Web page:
Majority of COVID-19 Deaths in Nursing Homes: New Report


According to The Washington Post (May 6) “Expert say — and initial reports from European countries suggest — once the pandemic has subsides, roughly half of all deaths may be found to have occurred in assisted living homes.” My email inbox received a bulletin this morning (May 8) from the Committee to Unleash Prosperity giving powerful evidence that this may indeed be the case, and included a link to a nursing home fatality spreadsheet with data on 37 states and the District of Columbia (excerpt in Figure 1).

This had to be a really tough assignment. Nursing home fatality data is not reported and so the author(s) had to dig deeply to find it from different sources in each state.

New York and Illinois data were rated as “bad” and are not included in the discussion that follows. In the case of New York, the spreadsheet says: “NY is the only state to exclude deaths of nursing home residents who die at a hospital. Do not compare with other states.” The problem with the Illinois data is not described.

Most of the data is from the last three days (May 5-7), while the oldest is from May 1. The total number of cases, excluding New York and California, represents 83% of the national total. This is a large enough sample to suggest that the 50% plus estimate will turn out to be pretty accurate.

Among the 35 states and the District of Columbia, 52.5% of the fatalities have been in nursing homes, while fewer (47.5%) were elsewhere (Figure 2).

Most Impacted States

Among the most impacted states for which there are reliable reports, Minnesota has the highest share of COVID-19 nursing home deaths, at 80.2%. New Hampshire and Rhode Island are close behind, at 76.7% and 75.7%. The other states in the most impacted 10 with the highest nursing home death rates are Pennsylvania, Nebraska, Delaware, Washington, North Carolina, Massachusetts and Oregon, ranging down from 68.9% to 60.2% (Figure 3). Maryland and West Virginia area also at or above 60%.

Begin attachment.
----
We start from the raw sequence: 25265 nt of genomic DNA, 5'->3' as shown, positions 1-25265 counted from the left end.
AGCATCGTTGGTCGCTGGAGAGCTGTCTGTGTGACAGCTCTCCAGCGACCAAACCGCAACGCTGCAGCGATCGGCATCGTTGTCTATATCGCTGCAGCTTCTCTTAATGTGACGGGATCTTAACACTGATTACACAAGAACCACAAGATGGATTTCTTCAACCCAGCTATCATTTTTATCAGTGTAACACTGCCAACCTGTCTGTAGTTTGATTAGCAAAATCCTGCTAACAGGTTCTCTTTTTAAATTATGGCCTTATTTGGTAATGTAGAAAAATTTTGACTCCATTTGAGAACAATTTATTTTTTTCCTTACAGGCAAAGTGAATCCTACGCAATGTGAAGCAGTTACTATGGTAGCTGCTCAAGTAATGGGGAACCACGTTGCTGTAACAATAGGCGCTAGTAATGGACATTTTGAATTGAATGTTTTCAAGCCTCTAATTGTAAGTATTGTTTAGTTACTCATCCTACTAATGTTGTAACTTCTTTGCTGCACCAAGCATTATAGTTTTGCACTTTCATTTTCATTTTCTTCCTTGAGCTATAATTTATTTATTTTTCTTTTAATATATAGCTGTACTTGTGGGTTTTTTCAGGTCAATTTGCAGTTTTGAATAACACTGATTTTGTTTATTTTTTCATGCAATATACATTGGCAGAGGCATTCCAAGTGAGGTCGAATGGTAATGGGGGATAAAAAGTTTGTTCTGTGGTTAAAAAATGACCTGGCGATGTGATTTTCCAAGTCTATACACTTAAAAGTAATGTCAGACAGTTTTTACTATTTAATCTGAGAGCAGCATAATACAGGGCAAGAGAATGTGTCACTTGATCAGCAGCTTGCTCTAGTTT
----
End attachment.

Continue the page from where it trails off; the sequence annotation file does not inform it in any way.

Least Impacted States

The ten least impacted states (and DC) include Nevada, at 19.6%, Tennessee, at 25.3% and the District of Columbia, at 27.9%. The other 10 least impacted states include South Carolina, Arkansas, Indiana, Alabama, Louisiana, Florida and Wisconsin. These states range from a nursing home death rate of 30.5% to 39.0% (Figure 4).

Learning from the Experience: Transitioning to the Digital Economy

Of course, this is still preliminary and incomplete data and may change. But surely nursing homes have emerged, like subways, and apparently airline travel from New York (and elsewhere) as virus seeding environments (see: Travel From New York City Seeded Wave of U.S. Outbreaks in The New York Times). We must all hope that nursing home professionals, and others, will be finding ways to prevent this from happening again to nursing home residents and their relatives who are denied visiting them and may see them prematurely taken away.

In our connected world, there are will likely to be additional epidemics in the future. We need to learn how to permit life to continue in any future epidemics. This will require making our lifestyles more immune to high exposure densities. There is an imperative not to destroy people’s lives and livelihoods by closing more than needs to be shut down. And, to be sure, with a decade’s worth of job growth negated in the single month of April, lives and livelihoods have been destroyed. Of course, as always occurs in such downturns, it is likely to be those at the bottom of the economic heap who pay the dearest price.

Wendell Cox is principal of Demographia, an international public policy and demographics firm. He is a Senior Fellow of the Center for Opportunity Urbanism (US), Senior Fellow for Housing Affordability and Municipal Policy for the Frontier Centre for Public Policy (Canada), and a member of the Board of Advisors of the Center for Demographics and Policy at Chapman University (California). He is co-author of the "Demographia International Housing Affordability Survey" and author of "Demographia World Urban Areas" and "War on the Dream: How Anti-Sprawl Policy Threatens the Quality of Life." He was appointed by Mayor Tom Bradley to three terms on the Los Angeles County Transportation Commission, where he served with the leading city and county leadership as the only non-elected member. Speaker of the House of Representatives appointed him to the Amtrak Reform Council. He served as a visiting professor at the Conservatoire National des Arts et Metiers, a national university in Paris.

Photograph: by Fritz Henle, via Wikimedia Rights Advisory: No known restrictions. For information, see U.S. Farm Security Administration/Office of War Information Black & White Photographs.